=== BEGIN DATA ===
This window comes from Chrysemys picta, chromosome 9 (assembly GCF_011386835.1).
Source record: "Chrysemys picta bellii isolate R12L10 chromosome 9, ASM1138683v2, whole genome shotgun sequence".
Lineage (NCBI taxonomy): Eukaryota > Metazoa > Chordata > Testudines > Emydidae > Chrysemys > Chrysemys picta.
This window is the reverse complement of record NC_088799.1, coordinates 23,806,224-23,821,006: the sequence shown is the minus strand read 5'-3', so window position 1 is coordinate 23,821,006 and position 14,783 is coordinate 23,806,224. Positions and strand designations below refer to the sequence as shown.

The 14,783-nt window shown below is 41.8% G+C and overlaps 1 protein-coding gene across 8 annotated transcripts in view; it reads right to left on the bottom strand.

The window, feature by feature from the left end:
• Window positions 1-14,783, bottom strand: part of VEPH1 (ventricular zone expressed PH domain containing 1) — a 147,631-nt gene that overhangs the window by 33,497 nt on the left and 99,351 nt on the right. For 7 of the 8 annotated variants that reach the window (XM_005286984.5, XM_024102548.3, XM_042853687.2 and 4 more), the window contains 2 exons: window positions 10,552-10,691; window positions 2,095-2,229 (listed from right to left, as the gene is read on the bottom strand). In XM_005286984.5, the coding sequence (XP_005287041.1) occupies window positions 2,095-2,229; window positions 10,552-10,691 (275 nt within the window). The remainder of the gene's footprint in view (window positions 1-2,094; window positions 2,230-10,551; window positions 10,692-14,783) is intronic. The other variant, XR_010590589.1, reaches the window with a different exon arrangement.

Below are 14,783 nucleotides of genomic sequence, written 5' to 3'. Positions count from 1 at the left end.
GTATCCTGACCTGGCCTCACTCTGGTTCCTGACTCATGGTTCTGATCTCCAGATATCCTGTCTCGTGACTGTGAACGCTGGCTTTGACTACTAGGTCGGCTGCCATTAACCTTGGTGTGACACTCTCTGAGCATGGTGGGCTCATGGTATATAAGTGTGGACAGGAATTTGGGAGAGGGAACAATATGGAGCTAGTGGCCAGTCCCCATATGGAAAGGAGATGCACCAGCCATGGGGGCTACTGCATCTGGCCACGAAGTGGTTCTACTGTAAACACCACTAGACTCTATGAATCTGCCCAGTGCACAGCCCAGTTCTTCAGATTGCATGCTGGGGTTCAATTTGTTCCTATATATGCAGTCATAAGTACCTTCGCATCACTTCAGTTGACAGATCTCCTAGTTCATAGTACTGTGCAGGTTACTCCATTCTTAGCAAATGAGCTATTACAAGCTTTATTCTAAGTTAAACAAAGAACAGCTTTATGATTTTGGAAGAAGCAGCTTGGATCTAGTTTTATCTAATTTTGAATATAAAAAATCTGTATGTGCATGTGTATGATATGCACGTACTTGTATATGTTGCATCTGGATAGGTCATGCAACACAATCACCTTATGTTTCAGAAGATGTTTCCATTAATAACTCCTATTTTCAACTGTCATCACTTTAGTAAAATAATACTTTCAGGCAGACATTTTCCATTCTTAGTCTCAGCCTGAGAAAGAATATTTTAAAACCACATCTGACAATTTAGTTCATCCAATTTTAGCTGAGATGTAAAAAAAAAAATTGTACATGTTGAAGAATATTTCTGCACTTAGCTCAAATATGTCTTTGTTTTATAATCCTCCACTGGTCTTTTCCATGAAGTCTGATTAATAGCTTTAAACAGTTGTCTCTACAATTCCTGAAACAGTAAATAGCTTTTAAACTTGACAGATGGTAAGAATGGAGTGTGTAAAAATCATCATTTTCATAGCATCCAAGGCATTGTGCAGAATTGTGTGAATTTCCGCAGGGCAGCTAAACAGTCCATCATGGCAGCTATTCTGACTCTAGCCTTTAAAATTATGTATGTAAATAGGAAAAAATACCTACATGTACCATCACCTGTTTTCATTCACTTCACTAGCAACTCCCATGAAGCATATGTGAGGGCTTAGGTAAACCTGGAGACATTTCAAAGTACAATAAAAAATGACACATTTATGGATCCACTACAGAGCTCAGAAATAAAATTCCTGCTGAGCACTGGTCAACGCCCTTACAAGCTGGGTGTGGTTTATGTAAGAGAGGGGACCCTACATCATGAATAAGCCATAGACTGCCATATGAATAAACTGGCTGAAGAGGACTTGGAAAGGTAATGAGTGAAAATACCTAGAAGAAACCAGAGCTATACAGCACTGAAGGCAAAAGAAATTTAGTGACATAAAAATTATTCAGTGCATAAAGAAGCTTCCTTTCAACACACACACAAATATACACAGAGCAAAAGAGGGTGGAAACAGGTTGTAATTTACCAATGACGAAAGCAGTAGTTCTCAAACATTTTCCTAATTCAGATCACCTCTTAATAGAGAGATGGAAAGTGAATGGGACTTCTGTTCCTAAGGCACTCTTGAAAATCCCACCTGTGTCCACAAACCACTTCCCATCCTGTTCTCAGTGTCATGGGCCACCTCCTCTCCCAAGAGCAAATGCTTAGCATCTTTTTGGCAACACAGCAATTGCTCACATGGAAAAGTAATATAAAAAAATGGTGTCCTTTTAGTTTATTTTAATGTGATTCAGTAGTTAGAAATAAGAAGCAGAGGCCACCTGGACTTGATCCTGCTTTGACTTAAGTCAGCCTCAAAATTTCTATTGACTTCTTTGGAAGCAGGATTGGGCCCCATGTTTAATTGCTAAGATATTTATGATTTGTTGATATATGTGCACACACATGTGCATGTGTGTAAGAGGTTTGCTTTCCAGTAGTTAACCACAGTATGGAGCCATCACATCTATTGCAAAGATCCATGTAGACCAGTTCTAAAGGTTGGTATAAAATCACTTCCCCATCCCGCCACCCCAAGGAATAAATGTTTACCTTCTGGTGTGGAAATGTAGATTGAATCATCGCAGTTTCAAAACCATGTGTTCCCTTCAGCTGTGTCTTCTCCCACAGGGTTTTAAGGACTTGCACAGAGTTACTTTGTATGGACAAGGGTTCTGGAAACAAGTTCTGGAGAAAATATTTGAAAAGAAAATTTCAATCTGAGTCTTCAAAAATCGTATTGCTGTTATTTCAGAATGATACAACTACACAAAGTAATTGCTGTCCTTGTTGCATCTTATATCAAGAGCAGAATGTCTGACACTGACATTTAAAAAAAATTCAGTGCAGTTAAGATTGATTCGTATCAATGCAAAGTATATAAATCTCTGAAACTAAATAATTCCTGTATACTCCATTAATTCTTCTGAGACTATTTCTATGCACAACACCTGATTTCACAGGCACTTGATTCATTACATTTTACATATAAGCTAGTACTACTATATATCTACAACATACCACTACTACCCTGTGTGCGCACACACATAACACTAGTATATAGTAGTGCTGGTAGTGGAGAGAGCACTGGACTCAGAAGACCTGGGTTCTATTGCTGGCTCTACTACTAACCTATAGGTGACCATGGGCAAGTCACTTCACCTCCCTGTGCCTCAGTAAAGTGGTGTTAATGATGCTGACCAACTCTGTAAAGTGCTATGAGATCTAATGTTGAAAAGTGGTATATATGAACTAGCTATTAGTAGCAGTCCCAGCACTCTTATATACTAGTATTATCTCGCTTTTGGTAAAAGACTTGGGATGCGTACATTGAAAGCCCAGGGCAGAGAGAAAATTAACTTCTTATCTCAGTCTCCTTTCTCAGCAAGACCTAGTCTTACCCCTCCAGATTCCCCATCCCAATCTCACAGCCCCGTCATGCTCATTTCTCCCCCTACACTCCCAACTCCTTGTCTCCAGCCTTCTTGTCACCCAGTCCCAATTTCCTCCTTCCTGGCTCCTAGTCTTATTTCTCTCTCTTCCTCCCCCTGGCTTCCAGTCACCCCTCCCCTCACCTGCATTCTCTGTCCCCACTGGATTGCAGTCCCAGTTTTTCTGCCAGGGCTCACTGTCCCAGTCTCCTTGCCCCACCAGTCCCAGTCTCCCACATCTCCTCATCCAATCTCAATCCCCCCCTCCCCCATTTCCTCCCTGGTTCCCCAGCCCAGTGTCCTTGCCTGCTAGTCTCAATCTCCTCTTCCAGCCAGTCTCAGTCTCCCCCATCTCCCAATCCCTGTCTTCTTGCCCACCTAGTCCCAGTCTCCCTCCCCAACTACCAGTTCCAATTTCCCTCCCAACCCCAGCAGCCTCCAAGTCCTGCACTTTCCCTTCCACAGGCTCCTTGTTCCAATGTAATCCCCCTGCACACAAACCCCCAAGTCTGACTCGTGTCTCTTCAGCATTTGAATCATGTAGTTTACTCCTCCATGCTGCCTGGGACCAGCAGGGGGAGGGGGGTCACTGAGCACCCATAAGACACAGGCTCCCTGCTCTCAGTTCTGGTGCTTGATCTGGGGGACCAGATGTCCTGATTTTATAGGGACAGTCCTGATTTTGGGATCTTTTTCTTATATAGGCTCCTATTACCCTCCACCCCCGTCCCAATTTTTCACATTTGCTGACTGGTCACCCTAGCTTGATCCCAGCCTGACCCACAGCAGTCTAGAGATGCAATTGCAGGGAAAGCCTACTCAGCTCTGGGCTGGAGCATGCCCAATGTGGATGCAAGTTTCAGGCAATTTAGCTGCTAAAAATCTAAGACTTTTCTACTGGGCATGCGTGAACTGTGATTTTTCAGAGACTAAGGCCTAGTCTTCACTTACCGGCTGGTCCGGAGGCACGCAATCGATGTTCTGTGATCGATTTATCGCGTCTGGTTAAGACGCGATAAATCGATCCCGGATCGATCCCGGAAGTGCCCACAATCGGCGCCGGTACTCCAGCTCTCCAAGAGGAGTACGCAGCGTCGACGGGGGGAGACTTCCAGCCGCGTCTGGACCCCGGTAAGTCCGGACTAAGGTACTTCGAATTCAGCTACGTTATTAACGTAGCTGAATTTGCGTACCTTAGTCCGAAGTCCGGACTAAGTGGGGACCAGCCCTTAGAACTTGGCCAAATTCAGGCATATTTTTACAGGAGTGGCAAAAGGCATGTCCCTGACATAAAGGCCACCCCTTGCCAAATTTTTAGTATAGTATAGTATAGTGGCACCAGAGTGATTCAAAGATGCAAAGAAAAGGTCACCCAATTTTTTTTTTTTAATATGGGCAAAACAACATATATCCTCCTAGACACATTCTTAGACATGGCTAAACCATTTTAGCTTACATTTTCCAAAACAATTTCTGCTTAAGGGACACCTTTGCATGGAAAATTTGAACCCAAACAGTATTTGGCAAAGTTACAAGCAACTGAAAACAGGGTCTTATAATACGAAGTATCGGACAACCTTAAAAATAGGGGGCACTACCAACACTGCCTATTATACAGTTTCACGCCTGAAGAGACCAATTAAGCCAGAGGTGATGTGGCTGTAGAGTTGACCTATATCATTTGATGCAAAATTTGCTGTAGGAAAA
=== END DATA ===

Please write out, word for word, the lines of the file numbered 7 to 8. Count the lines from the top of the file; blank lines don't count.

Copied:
• Window positions 1-14,783, bottom strand: part of VEPH1 (ventricular zone expressed PH domain containing 1) — a 147,631-nt gene that overhangs the window by 33,497 nt on the left and 99,351 nt on the right. For 7 of the 8 annotated variants that reach the window (XM_005286984.5, XM_024102548.3, XM_042853687.2 and 4 more), the window contains 2 exons: window positions 10,552-10,691; window positions 2,095-2,229 (listed from right to left, as the gene is read on the bottom strand). In XM_005286984.5, the coding sequence (XP_005287041.1) occupies window positions 2,095-2,229; window positions 10,552-10,691 (275 nt within the window). The remainder of the gene's footprint in view (window positions 1-2,094; window positions 2,230-10,551; window positions 10,692-14,783) is intronic. The other variant, XR_010590589.1, reaches the window with a different exon arrangement.

Below are 14,783 nucleotides of genomic sequence, written 5' to 3'. Positions count from 1 at the left end.